(We could do a couple of dozen posts under this title. This is one of them.)
Our Men's Fellowship is working its way through Taylor and Kapic's edition of John Owen's Overcoming Sin and Temptation. I'm a huge Owen fan, but I'd say I've found the contents of varying value. But what's good is awfully good, and makes the whole worthwhile.
Having said all that, this statement particularly stood out to me:
"Hiding of ends and designs is the principal property of deceit"What Owen says is more profound than it might initially appear. For one thing, it rests on the assumption that God's way really, truly is best. Any contrary case, therefore, must rest on deception.
(John Owen, Overcoming Sin and Temptation, edited by Kelly M. Kapic and Justin Taylor [Crossway Books: 2006], p. 297)
Have you really gotten your arms around that concept, just for starters? "This God--his way is perfect; the word of the LORD proves true" (2 Samuel 22:31a) Or has Hollywood (or Eden, for that matter) convinced you deep down inside that sometimes God is too narrow and traditional, that sometimes it really is for the best to "burst their bonds asunder"? Have you really accepted that you will never, ever have a better idea than God's revealed will?
More specifically, this made me think of something I've noticed throughout Proverbs. Again and again, Solomon takes something initially appealing, and says, "Now wait, don't look away just yet, Bunky. I want you to see what this leads to." And then he ruthlessly and relentlessly tears the misty, gauzy mask off of the tempting path. As it were, he grabs us by the scruff of the neck, and says, "Now you look. Keep looking! Now, do you see what happens?"
I call this the "Consider the end" theme in Proverbs.
In doing this, Solomon is laboring to counter that favorite tool of temptation. Start looking for this theme, and you'll see it all over the book. Just to single out a few f'rinstances:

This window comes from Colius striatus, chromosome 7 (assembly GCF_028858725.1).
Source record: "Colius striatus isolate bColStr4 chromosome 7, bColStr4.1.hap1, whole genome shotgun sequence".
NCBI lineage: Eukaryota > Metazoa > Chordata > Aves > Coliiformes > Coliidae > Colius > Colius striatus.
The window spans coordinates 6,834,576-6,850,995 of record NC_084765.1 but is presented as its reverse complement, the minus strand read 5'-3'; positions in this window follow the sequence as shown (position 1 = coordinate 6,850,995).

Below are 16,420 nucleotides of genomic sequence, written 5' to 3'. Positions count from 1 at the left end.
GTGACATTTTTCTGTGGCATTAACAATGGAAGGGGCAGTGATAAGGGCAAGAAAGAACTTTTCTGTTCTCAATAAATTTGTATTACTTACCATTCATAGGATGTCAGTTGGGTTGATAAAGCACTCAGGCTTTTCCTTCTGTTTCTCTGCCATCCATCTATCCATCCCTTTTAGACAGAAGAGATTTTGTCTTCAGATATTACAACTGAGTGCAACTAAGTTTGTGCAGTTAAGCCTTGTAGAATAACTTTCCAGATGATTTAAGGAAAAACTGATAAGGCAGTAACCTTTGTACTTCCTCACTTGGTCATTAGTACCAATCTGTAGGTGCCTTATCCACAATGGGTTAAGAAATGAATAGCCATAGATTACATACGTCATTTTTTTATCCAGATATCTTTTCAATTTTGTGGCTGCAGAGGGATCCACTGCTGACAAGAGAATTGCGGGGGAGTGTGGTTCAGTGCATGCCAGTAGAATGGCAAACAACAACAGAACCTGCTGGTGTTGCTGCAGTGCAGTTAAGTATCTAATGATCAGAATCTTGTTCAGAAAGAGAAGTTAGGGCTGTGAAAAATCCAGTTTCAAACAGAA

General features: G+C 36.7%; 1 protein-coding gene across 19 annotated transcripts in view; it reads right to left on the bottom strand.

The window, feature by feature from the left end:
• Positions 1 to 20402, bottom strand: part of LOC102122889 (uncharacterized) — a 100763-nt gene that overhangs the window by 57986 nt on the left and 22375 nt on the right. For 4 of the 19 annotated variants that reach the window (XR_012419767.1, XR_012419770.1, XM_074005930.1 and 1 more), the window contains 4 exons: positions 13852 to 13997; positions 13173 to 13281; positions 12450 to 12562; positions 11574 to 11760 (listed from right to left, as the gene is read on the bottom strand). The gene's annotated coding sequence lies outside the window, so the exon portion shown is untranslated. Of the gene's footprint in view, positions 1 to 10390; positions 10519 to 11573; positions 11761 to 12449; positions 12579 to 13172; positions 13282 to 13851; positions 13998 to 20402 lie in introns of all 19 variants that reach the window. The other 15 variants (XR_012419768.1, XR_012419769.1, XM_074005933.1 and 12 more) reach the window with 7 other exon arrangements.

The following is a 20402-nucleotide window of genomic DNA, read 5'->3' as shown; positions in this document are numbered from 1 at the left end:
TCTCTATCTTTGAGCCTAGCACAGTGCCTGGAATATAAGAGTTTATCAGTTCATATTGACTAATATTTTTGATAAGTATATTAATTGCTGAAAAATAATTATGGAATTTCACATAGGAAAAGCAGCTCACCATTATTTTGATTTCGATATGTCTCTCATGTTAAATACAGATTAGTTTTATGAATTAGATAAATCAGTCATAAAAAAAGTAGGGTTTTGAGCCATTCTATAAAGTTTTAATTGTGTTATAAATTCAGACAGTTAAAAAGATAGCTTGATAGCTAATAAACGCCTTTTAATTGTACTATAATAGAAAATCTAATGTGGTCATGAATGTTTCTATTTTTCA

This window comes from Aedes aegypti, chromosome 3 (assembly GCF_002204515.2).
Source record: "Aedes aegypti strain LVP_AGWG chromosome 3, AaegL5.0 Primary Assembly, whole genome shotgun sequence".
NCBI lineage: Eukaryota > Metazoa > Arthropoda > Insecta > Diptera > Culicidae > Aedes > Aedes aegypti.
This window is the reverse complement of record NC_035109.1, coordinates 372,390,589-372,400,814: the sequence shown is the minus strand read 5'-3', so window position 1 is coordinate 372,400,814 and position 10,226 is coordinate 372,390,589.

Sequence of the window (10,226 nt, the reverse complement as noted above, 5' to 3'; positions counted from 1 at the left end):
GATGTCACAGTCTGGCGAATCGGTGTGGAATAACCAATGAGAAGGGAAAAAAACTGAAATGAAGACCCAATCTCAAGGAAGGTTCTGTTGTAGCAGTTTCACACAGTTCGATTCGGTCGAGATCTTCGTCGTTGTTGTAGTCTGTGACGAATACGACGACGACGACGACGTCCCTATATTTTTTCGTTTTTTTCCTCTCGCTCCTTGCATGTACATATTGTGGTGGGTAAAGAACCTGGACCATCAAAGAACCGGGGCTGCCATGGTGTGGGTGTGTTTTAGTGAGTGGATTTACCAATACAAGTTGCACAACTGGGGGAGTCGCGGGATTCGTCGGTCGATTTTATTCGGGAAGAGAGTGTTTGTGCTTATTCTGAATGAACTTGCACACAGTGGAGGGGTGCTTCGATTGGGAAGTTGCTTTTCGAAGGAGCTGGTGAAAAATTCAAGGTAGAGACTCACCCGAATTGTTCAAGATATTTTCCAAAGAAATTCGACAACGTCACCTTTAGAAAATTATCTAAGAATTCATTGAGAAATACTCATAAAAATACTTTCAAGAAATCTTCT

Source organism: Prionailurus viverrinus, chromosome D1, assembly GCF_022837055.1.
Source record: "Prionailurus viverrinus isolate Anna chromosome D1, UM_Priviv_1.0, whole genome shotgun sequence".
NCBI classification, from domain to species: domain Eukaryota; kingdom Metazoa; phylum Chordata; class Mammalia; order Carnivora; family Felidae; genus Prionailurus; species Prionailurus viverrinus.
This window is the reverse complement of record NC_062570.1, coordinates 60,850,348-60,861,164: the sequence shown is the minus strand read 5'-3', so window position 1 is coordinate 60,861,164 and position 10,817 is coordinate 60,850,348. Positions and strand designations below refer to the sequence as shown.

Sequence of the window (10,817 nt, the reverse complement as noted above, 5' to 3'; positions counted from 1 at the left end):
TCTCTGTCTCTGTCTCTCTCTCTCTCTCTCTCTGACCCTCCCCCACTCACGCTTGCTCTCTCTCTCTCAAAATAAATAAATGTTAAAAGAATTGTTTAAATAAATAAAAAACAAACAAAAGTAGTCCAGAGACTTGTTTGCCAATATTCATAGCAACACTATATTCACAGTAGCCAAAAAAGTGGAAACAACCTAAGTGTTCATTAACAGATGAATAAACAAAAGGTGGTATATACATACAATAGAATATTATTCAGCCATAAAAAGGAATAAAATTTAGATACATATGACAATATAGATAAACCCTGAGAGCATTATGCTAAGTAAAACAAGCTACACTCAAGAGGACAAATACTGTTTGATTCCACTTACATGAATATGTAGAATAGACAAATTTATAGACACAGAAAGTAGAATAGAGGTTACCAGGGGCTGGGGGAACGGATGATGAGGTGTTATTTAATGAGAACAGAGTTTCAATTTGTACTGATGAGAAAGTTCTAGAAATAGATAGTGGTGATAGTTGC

- They seem like a fun, active group of kids, don't they? And they want you! It would be great to "belong," wouldn't it? Ah, yes, but consider the end: how a violent life leads to a violent end (Proverbs 1:10-19)
- My, that young thing's hot! And she talks so sweet; really makes you feel like a man, doesn't she? Ah, yes, but consider the end: how going after her invites ruin and waste to your character and life, and humiliation before those who did stick with the way of wisdom (Proverbs 5).
- Bed is so inviting, isn't it? All dark and warm and quiet; not the hassle and hustle and bustle that you know lurks Out There. Just a few more minutes won't hurt... and a few more.... Ah, yes, but consider the end: how a life of leisure leads to loser's end (Proverbs 6:6-11).
- Boy, that jerk really has it coming to him, doesn't he? And you know just what to say, to hit his personal bull's-eye; and it would feel so satisfying! Ah, yes, but consider the end: how quickly a warm situation can be escalated to a shooting war (Proverbs 15:1).
- Fun computer game, huh? Next time, you can raise your score 50 points! Man, you could do this forever, couldn't you? Ah, yes, but consider the end: can you make a living, and feed a family, doing this (Proverbs 28:19)?
- It's so hot, and you're so tired. You can just let that chore go. Probably something good on TV, isn't there? And something after that. Ah, yes, but consider the end: how taking the easy way now makes the way much harder in the future (Proverbs 15:19).
- That guy keeps beating you over the head with the Bible. You hate that! Besides, you don't want that kind of legalistic, book-religion. You don't worship a book, right? You want a real spirituality. You find prayer much more fulfilling. Ah, yes, but consider the end: how you shutting your ears to God's Word today, means that God will shut His ear to your repulsive, self-worshiping, idolatrous prayer tomorrow (Proverbs 28:9).
The way of wisdom is to consider the end of this temptation. Relentlessly and mercilessly go beyond the pleasing exterior. If you respond to this enticement, what comes next? And then what? And what after that?
Force yourself to see how the lingering look can lead to a flirtation; the flirtation to emotional involvement; the emotional involvement to physical involvement; the physical involvement to the shaming of the name of God, the heartbroken betrayal of every loved one, the destruction of character, to ruin and shame and misery. Connect the dots.
If you shrink from the destination, don't take the turnoff.
PS — say, this could be a companion-piece to my recent post on Christian dating, couldn't it?